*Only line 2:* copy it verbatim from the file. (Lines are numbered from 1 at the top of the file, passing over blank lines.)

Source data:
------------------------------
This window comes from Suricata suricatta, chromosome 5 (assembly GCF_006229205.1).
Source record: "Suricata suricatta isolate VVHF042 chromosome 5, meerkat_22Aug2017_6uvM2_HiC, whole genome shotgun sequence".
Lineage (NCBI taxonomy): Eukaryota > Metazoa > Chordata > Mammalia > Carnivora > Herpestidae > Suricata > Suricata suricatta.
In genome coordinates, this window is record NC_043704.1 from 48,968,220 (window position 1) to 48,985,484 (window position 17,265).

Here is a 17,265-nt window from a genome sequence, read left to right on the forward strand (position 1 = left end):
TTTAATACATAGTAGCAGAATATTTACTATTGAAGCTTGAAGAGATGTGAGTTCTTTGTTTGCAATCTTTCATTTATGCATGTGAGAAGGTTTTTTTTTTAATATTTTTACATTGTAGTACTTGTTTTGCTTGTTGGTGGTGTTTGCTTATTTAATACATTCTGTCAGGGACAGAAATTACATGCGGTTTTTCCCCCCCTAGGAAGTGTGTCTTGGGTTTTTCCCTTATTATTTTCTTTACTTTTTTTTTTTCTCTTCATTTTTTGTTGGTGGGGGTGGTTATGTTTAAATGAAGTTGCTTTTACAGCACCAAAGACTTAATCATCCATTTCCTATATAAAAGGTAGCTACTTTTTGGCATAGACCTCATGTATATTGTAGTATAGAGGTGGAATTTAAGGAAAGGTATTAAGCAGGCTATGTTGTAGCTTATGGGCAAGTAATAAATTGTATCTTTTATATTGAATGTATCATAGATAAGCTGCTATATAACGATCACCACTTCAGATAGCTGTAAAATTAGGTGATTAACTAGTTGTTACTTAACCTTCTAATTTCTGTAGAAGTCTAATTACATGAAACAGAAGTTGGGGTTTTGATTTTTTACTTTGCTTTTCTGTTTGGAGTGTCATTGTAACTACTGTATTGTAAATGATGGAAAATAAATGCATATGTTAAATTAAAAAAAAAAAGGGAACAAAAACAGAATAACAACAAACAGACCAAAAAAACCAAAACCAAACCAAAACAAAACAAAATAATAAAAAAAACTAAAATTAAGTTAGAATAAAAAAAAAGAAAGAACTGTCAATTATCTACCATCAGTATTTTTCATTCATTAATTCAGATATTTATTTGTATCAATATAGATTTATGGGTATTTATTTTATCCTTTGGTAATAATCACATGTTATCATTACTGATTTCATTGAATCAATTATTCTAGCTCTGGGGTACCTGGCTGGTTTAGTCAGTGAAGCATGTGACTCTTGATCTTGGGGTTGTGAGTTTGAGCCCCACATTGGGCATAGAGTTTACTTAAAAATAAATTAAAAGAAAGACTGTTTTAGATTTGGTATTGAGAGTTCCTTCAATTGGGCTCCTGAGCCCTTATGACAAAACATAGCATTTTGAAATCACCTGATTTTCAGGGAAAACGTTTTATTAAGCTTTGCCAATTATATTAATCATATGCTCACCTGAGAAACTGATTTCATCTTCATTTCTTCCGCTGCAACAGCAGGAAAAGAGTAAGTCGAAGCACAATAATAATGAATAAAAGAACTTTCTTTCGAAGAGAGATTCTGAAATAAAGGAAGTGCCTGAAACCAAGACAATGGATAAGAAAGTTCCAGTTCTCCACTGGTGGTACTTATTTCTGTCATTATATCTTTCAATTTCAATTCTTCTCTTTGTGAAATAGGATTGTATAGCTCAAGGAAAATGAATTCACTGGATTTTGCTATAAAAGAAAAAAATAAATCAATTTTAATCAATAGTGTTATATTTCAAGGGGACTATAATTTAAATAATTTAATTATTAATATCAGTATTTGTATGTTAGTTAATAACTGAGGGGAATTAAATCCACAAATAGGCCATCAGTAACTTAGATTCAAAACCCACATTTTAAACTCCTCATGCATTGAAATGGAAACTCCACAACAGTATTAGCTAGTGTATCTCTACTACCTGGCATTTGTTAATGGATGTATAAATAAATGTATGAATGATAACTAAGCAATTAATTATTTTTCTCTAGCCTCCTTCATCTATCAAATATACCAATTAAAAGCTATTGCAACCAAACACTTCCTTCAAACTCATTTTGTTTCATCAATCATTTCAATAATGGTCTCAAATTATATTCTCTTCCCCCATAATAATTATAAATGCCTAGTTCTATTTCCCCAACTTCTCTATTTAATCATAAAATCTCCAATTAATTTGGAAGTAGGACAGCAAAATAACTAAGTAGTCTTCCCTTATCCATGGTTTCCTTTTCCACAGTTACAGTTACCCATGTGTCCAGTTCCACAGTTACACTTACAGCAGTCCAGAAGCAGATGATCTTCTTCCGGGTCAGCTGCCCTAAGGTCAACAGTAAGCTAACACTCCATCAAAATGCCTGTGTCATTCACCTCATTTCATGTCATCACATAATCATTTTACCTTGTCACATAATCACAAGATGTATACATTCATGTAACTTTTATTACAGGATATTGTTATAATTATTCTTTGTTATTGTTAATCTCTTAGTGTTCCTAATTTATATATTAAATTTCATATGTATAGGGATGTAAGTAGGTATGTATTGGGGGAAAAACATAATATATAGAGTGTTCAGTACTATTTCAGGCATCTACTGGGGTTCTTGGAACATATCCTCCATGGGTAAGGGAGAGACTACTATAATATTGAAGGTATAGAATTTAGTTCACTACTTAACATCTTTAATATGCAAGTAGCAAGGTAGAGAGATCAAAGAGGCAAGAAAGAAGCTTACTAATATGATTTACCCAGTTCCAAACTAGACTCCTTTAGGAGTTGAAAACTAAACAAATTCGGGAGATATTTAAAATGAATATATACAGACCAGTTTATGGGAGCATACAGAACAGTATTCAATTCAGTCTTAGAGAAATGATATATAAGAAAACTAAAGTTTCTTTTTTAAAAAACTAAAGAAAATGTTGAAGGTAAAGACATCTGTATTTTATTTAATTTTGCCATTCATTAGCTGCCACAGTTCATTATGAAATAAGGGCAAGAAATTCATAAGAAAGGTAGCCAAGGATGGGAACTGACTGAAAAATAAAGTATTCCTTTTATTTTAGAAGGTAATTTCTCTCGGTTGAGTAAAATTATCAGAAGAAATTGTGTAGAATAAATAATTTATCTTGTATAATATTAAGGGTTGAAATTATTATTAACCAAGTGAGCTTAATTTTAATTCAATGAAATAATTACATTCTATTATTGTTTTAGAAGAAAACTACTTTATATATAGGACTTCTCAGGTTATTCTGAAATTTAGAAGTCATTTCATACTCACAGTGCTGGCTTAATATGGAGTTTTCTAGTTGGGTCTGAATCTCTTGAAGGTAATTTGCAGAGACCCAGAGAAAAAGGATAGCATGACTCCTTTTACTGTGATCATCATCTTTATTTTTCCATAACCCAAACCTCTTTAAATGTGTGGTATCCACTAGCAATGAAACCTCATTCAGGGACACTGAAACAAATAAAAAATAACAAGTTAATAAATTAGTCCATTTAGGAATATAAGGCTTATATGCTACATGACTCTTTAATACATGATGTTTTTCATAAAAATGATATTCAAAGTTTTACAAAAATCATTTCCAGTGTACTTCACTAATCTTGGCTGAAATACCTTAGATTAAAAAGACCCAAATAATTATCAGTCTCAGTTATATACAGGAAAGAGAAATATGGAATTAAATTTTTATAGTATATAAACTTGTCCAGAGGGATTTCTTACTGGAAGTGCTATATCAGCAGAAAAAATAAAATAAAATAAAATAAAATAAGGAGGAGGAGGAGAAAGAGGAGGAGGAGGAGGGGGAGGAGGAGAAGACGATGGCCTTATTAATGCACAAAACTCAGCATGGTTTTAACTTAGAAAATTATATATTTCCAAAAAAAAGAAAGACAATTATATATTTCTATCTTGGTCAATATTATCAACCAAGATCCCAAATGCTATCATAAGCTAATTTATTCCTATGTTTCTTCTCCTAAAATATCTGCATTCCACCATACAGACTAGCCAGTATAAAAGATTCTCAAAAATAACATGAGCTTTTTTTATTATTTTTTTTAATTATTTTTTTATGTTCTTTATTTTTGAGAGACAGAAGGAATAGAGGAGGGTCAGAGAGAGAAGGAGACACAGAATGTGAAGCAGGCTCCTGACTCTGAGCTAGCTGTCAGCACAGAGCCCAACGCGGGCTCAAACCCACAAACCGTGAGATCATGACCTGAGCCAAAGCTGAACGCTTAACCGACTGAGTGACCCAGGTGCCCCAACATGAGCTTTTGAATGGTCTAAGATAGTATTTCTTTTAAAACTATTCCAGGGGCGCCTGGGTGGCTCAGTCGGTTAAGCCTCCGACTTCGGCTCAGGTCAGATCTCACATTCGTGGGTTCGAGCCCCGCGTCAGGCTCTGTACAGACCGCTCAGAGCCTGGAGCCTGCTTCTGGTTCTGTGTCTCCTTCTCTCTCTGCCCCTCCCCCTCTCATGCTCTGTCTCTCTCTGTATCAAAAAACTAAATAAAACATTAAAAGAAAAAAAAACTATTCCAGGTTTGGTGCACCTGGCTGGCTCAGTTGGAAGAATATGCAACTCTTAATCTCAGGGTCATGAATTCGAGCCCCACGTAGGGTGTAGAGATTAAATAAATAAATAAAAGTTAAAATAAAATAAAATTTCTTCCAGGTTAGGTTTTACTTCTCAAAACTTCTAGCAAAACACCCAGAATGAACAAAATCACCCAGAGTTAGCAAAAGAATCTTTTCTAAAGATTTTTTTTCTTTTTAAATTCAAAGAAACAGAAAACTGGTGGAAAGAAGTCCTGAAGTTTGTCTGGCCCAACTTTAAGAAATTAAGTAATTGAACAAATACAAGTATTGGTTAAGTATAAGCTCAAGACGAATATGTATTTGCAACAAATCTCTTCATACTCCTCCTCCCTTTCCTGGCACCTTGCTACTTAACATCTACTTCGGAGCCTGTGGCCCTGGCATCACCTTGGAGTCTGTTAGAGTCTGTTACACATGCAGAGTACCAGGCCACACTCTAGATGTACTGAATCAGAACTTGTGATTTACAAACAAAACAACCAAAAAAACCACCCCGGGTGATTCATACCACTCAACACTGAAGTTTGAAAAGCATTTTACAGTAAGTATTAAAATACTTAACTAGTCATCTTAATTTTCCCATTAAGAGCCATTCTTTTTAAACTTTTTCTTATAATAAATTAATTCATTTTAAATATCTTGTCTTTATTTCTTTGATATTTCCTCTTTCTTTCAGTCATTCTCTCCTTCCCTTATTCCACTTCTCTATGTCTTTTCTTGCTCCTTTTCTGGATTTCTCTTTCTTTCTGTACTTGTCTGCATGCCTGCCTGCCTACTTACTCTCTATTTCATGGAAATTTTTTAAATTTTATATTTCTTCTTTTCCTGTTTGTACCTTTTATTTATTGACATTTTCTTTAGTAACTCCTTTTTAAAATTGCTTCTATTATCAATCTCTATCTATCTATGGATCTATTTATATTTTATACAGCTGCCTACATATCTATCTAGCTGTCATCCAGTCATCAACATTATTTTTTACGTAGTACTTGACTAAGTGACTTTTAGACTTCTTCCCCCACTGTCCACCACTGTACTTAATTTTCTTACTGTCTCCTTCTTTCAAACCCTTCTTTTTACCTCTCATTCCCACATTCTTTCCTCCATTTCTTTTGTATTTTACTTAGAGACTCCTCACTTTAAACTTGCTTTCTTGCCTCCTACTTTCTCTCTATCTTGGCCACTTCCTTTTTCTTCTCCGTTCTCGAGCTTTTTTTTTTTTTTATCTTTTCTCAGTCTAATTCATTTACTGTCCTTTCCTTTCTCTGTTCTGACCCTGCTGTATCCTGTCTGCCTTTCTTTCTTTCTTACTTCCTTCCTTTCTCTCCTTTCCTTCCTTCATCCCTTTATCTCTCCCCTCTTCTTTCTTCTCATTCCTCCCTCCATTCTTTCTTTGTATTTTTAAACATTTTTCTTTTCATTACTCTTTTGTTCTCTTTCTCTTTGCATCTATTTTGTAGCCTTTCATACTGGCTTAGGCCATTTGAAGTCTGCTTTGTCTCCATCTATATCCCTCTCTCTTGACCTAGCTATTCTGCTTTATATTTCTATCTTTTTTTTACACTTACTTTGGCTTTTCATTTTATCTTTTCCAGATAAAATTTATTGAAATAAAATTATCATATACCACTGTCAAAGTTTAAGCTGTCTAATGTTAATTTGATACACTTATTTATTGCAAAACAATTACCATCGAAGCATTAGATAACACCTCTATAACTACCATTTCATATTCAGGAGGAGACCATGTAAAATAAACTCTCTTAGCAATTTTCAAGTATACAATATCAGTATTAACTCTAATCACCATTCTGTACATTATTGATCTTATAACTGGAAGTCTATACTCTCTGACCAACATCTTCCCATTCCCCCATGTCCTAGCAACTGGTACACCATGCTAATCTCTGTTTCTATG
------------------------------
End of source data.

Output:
Source record: "Suricata suricatta isolate VVHF042 chromosome 5, meerkat_22Aug2017_6uvM2_HiC, whole genome shotgun sequence".